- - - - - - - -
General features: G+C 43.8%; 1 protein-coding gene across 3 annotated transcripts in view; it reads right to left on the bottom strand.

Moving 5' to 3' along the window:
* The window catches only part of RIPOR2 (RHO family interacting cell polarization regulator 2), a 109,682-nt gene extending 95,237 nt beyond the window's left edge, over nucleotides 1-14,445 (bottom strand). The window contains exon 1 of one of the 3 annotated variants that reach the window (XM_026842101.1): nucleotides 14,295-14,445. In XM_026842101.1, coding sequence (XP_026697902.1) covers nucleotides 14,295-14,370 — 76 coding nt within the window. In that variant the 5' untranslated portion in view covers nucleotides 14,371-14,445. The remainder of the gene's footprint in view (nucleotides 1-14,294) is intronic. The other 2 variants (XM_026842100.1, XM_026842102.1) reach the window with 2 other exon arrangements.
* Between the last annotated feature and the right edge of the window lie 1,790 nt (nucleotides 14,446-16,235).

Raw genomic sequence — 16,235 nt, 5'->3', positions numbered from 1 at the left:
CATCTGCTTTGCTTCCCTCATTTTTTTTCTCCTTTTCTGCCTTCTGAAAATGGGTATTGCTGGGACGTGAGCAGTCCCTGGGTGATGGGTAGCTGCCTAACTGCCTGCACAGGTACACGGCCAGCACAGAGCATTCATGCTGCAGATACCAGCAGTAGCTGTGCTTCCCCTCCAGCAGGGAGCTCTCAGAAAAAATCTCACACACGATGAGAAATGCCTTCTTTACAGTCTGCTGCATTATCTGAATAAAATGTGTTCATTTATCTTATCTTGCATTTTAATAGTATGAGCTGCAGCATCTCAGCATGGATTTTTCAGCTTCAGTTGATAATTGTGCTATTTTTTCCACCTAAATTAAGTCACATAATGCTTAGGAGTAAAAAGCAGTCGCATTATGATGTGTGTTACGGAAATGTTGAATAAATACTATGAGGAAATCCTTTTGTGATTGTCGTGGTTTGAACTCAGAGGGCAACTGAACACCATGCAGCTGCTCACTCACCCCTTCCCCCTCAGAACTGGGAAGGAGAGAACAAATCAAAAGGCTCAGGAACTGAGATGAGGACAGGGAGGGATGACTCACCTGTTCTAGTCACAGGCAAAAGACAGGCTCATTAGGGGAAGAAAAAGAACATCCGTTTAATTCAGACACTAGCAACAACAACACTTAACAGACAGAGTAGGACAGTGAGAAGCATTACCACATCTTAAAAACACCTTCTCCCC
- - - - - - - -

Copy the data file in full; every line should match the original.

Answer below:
General features: G+C 43.8%; 1 protein-coding gene across 3 annotated transcripts in view; it reads right to left on the bottom strand.

Moving 5' to 3' along the window:
* The window catches only part of RIPOR2 (RHO family interacting cell polarization regulator 2), a 109,682-nt gene extending 95,237 nt beyond the window's left edge, over nucleotides 1-14,445 (bottom strand). The window contains exon 1 of one of the 3 annotated variants that reach the window (XM_026842101.1): nucleotides 14,295-14,445. In XM_026842101.1, coding sequence (XP_026697902.1) covers nucleotides 14,295-14,370 — 76 coding nt within the window. In that variant the 5' untranslated portion in view covers nucleotides 14,371-14,445. The remainder of the gene's footprint in view (nucleotides 1-14,294) is intronic. The other 2 variants (XM_026842100.1, XM_026842102.1) reach the window with 2 other exon arrangements.
* Between the last annotated feature and the right edge of the window lie 1,790 nt (nucleotides 14,446-16,235).

Raw genomic sequence — 16,235 nt, 5'->3', positions numbered from 1 at the left:
CATCTGCTTTGCTTCCCTCATTTTTTTTCTCCTTTTCTGCCTTCTGAAAATGGGTATTGCTGGGACGTGAGCAGTCCCTGGGTGATGGGTAGCTGCCTAACTGCCTGCACAGGTACACGGCCAGCACAGAGCATTCATGCTGCAGATACCAGCAGTAGCTGTGCTTCCCCTCCAGCAGGGAGCTCTCAGAAAAAATCTCACACACGATGAGAAATGCCTTCTTTACAGTCTGCTGCATTATCTGAATAAAATGTGTTCATTTATCTTATCTTGCATTTTAATAGTATGAGCTGCAGCATCTCAGCATGGATTTTTCAGCTTCAGTTGATAATTGTGCTATTTTTTCCACCTAAATTAAGTCACATAATGCTTAGGAGTAAAAAGCAGTCGCATTATGATGTGTGTTACGGAAATGTTGAATAAATACTATGAGGAAATCCTTTTGTGATTGTCGTGGTTTGAACTCAGAGGGCAACTGAACACCATGCAGCTGCTCACTCACCCCTTCCCCCTCAGAACTGGGAAGGAGAGAACAAATCAAAAGGCTCAGGAACTGAGATGAGGACAGGGAGGGATGACTCACCTGTTCTAGTCACAGGCAAAAGACAGGCTCATTAGGGGAAGAAAAAGAACATCCGTTTAATTCAGACACTAGCAACAACAACACTTAACAGACAGAGTAGGACAGTGAGAAGCATTACCACATCTTAAAAACACCTTCTCCCC